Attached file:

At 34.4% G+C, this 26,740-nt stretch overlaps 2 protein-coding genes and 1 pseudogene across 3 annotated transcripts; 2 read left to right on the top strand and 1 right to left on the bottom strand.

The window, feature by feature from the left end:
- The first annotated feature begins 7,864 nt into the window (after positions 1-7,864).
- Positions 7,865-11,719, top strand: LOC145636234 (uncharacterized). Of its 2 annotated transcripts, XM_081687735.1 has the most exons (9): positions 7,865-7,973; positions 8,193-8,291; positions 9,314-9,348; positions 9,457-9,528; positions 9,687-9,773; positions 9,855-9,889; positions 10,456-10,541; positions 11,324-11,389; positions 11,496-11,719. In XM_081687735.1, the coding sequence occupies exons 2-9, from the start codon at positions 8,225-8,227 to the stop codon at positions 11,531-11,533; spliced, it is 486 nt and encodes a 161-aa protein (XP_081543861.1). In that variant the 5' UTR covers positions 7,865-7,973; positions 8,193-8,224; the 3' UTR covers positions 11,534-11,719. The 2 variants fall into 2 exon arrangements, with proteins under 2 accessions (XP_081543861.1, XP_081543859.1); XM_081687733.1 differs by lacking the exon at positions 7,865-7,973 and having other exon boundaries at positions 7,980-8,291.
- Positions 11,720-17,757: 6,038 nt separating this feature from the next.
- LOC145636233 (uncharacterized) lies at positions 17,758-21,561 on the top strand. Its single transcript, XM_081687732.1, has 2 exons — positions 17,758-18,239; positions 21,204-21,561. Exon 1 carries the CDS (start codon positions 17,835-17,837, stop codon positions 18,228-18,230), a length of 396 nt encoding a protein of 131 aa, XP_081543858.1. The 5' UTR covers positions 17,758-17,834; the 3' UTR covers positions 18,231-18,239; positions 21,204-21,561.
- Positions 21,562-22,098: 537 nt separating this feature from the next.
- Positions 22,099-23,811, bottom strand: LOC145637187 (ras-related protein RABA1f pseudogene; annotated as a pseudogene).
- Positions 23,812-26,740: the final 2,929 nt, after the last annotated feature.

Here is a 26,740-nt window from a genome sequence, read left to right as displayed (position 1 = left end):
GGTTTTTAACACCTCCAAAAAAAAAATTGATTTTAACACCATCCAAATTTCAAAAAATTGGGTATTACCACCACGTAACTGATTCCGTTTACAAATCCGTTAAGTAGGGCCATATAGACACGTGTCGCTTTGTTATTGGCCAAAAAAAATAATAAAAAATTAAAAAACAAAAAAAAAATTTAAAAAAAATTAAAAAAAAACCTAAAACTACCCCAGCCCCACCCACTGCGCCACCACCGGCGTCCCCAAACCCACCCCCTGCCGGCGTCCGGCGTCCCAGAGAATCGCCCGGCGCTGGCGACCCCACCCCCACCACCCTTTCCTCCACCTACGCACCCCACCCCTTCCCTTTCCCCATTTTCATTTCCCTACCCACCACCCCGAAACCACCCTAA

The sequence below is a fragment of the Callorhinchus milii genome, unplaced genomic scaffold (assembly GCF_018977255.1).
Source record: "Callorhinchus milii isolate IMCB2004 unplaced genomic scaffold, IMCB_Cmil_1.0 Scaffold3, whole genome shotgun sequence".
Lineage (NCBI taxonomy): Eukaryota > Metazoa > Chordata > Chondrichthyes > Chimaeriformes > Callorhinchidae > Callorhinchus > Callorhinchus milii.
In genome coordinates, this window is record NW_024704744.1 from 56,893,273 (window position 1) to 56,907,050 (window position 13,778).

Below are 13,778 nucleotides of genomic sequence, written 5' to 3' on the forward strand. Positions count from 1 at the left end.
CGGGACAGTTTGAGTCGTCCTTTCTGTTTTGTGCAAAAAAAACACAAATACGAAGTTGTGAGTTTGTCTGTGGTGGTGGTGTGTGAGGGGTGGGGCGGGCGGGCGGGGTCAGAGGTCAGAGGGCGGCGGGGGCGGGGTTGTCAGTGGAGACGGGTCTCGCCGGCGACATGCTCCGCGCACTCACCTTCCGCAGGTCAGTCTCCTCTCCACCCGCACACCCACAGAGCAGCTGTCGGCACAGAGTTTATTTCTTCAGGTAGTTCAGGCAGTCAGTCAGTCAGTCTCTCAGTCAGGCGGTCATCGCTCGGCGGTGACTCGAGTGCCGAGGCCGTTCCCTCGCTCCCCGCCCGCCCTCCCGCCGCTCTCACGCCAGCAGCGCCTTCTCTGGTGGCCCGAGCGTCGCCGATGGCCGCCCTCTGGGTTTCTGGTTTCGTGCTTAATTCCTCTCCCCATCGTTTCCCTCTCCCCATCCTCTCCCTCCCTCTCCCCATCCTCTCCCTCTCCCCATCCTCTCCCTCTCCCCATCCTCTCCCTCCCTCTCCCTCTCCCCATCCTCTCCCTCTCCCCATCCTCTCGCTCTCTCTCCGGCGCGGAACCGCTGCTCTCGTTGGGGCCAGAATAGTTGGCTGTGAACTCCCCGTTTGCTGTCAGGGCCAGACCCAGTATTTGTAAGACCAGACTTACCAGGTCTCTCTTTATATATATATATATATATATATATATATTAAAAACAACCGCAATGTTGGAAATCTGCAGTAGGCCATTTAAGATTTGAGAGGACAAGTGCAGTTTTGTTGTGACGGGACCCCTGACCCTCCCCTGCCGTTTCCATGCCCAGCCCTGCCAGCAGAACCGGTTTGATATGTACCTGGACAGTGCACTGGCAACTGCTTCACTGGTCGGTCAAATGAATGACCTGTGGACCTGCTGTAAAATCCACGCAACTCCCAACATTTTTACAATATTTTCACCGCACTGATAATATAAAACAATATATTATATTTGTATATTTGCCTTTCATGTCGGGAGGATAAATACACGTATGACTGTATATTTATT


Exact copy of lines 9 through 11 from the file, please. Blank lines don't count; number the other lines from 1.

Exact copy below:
- Positions 23,812-26,740: the final 2,929 nt, after the last annotated feature.

Here is a 26,740-nt window from a genome sequence, read left to right as displayed (position 1 = left end):
GGTTTTTAACACCTCCAAAAAAAAAATTGATTTTAACACCATCCAAATTTCAAAAAATTGGGTATTACCACCACGTAACTGATTCCGTTTACAAATCCGTTAAGTAGGGCCATATAGACACGTGTCGCTTTGTTATTGGCCAAAAAAAATAATAAAAAATTAAAAAACAAAAAAAAAATTTAAAAAAAATTAAAAAAAAACCTAAAACTACCCCAGCCCCACCCACTGCGCCACCACCGGCGTCCCCAAACCCACCCCCTGCCGGCGTCCGGCGTCCCAGAGAATCGCCCGGCGCTGGCGACCCCACCCCCACCACCCTTTCCTCCACCTACGCACCCCACCCCTTCCCTTTCCCCATTTTCATTTCCCTACCCACCACCCCGAAACCACCCTAA